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Obama Administration Wants Patients To Report Physicians To The Feds

In another example of government over-reach, the NYT describes how the Obama administration is enlisting the help of patients to report physicians (whom they believe may have made a medical error), directly to the federal government. While there are systems already in place for such reports at the local hospital level, apparently the “under reporting of medical errors” has triggered AHRQ to pilot a program in which questionnaires are sent to patients to ferret out potential examples of errors caused by the following:

* “A doctor, nurse or other health care provider did not communicate well with the patient or the patient’s family.”

* “A health care provider didn’t respect the patient’s race, language or culture.”

* “A health care provider didn’t seem to care about the patient.”

* “A health care provider was too busy.”

* “A health care provider didn’t spend enough time with the patient.”

* “Health care providers failed to work together.”

* “Health care providers were not aware of care received someplace else.”

So if a patient determines, for example, that a physician did not spend enough time with them, and they believe that resulted in a medical error (whatever that might be), they can/should report the physician to the federal government. Wow. One physician explains the potential hazards of such a process:

Dr. Kevin J. Bozic, the chairman of the Council on Research and Quality at the American Academy of Orthopaedic Surgeons, said it was important to match the patients’ reports with information in medical records.

“Patients’ perceptions and experience of care are very important in assessing the overall success of medical treatments,” Dr. Bozic said. “However, patients may mischaracterize an outcome as an adverse event or complication because they lack specific medical knowledge.

“For instance, a patient may say, ‘I had an infection after surgery’ because the wound was red. But most red wounds are not infected. Or a patient says, ‘My hip dislocated’ because it made a popping sound. But that’s a normal sensation after hip replacement surgery.”

I believe that reporting medical errors is critical in the process of quality improvement, but that is most efficiently handled at the hospital level. There is no need to involve the federal government at the earliest stages of investigation, and the amount of bureaucracy required to support such an effort boggles the mind.

In the past when I encountered medical errors in the hospital setting, I found successful ways to report the incidents to the local administration. The result was a rapid correction of the problems and new processes put in place to ensure that it didn’t happen again. This is how medical errors should be reported and resolved. Soliciting patients for accounts of subtle lapses in social graces by their healthcare providers, and then reporting them to the government for it, is nothing short of Big-Brother creepy.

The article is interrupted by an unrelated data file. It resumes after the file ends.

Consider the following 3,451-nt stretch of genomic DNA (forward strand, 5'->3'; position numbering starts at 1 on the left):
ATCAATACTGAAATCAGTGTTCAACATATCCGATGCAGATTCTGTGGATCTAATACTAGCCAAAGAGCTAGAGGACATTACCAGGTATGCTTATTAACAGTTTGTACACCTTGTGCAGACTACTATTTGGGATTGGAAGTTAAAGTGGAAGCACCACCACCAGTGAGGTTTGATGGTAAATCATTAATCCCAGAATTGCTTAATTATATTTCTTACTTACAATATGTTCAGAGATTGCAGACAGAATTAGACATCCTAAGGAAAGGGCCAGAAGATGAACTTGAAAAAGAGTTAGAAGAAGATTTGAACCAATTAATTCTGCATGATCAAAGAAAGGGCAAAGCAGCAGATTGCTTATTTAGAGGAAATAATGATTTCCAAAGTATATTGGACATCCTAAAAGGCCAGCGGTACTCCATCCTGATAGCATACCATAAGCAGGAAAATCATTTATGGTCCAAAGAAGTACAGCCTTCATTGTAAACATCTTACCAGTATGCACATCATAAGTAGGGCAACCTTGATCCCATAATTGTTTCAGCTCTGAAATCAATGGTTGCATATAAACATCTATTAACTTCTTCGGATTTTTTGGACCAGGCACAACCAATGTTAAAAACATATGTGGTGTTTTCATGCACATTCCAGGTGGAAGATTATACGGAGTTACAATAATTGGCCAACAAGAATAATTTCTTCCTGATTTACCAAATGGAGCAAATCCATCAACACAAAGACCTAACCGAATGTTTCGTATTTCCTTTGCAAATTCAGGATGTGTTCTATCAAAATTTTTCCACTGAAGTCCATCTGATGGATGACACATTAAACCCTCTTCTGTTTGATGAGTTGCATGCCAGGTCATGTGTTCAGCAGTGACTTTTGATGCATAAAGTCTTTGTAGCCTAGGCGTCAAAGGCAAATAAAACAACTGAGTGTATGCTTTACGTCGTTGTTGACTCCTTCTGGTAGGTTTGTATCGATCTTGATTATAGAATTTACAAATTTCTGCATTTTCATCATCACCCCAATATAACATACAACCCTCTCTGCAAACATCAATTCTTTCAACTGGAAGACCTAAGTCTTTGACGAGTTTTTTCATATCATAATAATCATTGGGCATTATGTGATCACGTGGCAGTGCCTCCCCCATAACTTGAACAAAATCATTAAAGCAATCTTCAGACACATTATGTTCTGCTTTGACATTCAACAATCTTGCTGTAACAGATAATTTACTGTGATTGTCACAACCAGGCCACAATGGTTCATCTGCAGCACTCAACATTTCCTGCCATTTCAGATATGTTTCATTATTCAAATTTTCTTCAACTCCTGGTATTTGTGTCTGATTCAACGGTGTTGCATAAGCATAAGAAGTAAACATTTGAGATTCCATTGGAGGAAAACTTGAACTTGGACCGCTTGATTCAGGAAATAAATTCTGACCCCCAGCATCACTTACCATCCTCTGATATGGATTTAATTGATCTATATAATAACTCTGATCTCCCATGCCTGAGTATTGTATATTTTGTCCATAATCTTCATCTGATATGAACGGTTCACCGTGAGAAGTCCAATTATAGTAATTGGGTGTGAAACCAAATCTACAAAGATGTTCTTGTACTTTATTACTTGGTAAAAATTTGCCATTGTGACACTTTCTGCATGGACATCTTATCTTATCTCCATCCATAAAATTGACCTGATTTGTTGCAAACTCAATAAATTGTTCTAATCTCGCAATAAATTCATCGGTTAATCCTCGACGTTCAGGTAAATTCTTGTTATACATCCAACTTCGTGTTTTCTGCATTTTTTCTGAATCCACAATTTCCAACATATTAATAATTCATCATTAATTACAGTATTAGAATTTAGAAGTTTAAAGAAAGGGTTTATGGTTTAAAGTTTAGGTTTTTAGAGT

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2 Responses to “Obama Administration Wants Patients To Report Physicians To The Feds”

  1. Joe Ketcherside MD says:

    Sorry, but we have tried letting the hospitals and doctors manage error for the last 100 years and it’s made little progress. Medicine is pretty much the only organization in modern society that objects to asking its customers for feedback about their care. This isn’t government over-reach. It’s a natural reaction to medicine’s failure to address error and quality of care issues successfully themselves.

    Oh, I know there’s been numerous initiatives by hospital administrators since the IOM report over a decade ago. But I also know that when I talk with my colleagues in the clinics there’s not a one of them who believes a word of it, nor who has any interest in change. This is a desperately needed effort to provide a channel for patients to speak out when they have no other option.

    If you have any doubts, read A Never Event by Evelyn McKnight. It’s the story of the largest Hep C outbreak in US history, all caused by poor technique in a chemo center and then ignored by every person in authority at the related hospital. Patients and staff complained about the precise errors for months, but no one would intervene. There is no better proof of the need of a system like this than the many identical stories still happening.

  2. Shirley Desmond says:

    You are so wrong. My daughter was killed at a Mayo Clinic hospital. They will not look at my concerns as they are too worried about getting sued. I am a medical professional, and I do understand what they did wrong. They continue to lie and cover up the horrific facts . I have discovered case after case at this same hospital. I hear the same response from every family. There is no where to report and they are getting away with murder. What hospital are you getting such wonderful results in open communication.? I know a lot of people that would go there. All you have to do is google Dangerous Hospitals, and you will see I am not the only one that is saying this. It is a huge problem. I am a little suspicous of this, because President Obama closed off accessing the files on bad doctors. U.S. data on bad doctors closed to the public. This was an article by Alex Johnson If they do want to open their findings to the public, what good will it do for us to report? NN

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